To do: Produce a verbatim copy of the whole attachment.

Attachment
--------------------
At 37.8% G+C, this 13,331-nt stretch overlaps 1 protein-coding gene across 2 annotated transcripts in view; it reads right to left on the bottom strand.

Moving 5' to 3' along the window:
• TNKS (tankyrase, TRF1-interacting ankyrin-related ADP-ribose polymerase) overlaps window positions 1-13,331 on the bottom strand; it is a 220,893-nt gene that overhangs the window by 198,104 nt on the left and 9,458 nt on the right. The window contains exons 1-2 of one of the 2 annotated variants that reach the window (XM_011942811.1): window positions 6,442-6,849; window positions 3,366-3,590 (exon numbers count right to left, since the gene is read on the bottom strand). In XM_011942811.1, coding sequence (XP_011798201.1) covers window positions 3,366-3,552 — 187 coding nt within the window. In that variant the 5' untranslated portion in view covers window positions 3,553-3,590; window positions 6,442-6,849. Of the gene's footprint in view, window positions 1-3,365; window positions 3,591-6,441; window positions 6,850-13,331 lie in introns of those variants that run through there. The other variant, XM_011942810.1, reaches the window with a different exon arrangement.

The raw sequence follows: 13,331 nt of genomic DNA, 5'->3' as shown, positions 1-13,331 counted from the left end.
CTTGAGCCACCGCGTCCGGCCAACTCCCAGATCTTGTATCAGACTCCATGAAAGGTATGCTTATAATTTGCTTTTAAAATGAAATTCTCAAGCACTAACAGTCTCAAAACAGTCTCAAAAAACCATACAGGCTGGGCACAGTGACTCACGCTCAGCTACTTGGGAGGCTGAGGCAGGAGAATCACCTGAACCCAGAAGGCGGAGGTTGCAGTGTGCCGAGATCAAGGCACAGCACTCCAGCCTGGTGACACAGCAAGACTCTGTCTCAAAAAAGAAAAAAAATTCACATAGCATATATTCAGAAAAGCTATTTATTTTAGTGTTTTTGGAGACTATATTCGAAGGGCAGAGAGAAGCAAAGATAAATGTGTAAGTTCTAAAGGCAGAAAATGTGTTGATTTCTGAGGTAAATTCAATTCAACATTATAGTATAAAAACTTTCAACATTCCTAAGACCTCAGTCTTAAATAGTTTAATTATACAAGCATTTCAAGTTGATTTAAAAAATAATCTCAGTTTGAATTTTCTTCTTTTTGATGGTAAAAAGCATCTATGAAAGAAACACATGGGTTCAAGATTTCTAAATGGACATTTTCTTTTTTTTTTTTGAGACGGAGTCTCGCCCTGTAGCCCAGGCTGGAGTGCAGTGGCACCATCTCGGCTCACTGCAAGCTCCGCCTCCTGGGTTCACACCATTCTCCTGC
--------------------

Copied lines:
At 37.8% G+C, this 13,331-nt stretch overlaps 1 protein-coding gene across 2 annotated transcripts in view; it reads right to left on the bottom strand.

Moving 5' to 3' along the window:
• TNKS (tankyrase, TRF1-interacting ankyrin-related ADP-ribose polymerase) overlaps window positions 1-13,331 on the bottom strand; it is a 220,893-nt gene that overhangs the window by 198,104 nt on the left and 9,458 nt on the right. The window contains exons 1-2 of one of the 2 annotated variants that reach the window (XM_011942811.1): window positions 6,442-6,849; window positions 3,366-3,590 (exon numbers count right to left, since the gene is read on the bottom strand). In XM_011942811.1, coding sequence (XP_011798201.1) covers window positions 3,366-3,552 — 187 coding nt within the window. In that variant the 5' untranslated portion in view covers window positions 3,553-3,590; window positions 6,442-6,849. Of the gene's footprint in view, window positions 1-3,365; window positions 3,591-6,441; window positions 6,850-13,331 lie in introns of those variants that run through there. The other variant, XM_011942810.1, reaches the window with a different exon arrangement.

The raw sequence follows: 13,331 nt of genomic DNA, 5'->3' as shown, positions 1-13,331 counted from the left end.
CTTGAGCCACCGCGTCCGGCCAACTCCCAGATCTTGTATCAGACTCCATGAAAGGTATGCTTATAATTTGCTTTTAAAATGAAATTCTCAAGCACTAACAGTCTCAAAACAGTCTCAAAAAACCATACAGGCTGGGCACAGTGACTCACGCTCAGCTACTTGGGAGGCTGAGGCAGGAGAATCACCTGAACCCAGAAGGCGGAGGTTGCAGTGTGCCGAGATCAAGGCACAGCACTCCAGCCTGGTGACACAGCAAGACTCTGTCTCAAAAAAGAAAAAAAATTCACATAGCATATATTCAGAAAAGCTATTTATTTTAGTGTTTTTGGAGACTATATTCGAAGGGCAGAGAGAAGCAAAGATAAATGTGTAAGTTCTAAAGGCAGAAAATGTGTTGATTTCTGAGGTAAATTCAATTCAACATTATAGTATAAAAACTTTCAACATTCCTAAGACCTCAGTCTTAAATAGTTTAATTATACAAGCATTTCAAGTTGATTTAAAAAATAATCTCAGTTTGAATTTTCTTCTTTTTGATGGTAAAAAGCATCTATGAAAGAAACACATGGGTTCAAGATTTCTAAATGGACATTTTCTTTTTTTTTTTTGAGACGGAGTCTCGCCCTGTAGCCCAGGCTGGAGTGCAGTGGCACCATCTCGGCTCACTGCAAGCTCCGCCTCCTGGGTTCACACCATTCTCCTGC